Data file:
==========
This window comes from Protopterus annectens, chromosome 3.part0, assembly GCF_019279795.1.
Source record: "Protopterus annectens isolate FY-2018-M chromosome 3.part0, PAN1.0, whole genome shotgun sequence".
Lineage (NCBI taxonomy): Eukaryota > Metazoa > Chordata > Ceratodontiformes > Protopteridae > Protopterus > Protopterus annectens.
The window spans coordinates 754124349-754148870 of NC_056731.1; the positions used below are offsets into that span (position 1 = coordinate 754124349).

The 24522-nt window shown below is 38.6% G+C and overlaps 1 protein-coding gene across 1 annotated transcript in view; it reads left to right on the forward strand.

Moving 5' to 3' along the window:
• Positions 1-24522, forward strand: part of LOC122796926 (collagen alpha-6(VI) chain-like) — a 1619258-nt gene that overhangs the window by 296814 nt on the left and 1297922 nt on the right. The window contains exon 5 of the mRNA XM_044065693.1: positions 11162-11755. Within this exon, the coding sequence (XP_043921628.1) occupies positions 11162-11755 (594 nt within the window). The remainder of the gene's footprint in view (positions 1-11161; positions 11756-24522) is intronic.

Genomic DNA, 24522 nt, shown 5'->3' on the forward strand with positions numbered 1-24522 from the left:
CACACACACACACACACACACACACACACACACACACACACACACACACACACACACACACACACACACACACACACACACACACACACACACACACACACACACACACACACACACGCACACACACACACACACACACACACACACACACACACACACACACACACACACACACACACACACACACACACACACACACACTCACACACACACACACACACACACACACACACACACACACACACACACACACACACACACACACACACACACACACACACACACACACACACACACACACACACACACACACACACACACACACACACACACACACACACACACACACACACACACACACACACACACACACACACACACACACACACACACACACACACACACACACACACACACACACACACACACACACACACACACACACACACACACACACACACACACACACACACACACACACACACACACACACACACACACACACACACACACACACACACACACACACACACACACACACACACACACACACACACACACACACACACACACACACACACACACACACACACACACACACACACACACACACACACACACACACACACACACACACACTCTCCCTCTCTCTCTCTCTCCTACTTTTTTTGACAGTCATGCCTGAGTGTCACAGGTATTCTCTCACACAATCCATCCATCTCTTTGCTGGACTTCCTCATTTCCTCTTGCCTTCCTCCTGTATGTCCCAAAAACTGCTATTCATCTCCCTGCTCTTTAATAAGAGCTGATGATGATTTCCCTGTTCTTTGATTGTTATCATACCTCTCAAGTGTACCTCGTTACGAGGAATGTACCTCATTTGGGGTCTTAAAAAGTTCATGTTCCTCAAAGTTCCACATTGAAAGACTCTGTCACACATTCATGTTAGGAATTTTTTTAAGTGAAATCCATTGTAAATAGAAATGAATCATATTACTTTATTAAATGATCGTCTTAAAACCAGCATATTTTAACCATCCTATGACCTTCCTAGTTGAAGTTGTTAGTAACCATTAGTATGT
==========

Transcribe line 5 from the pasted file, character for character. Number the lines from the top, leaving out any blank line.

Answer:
The 24522-nt window shown below is 38.6% G+C and overlaps 1 protein-coding gene across 1 annotated transcript in view; it reads left to right on the forward strand.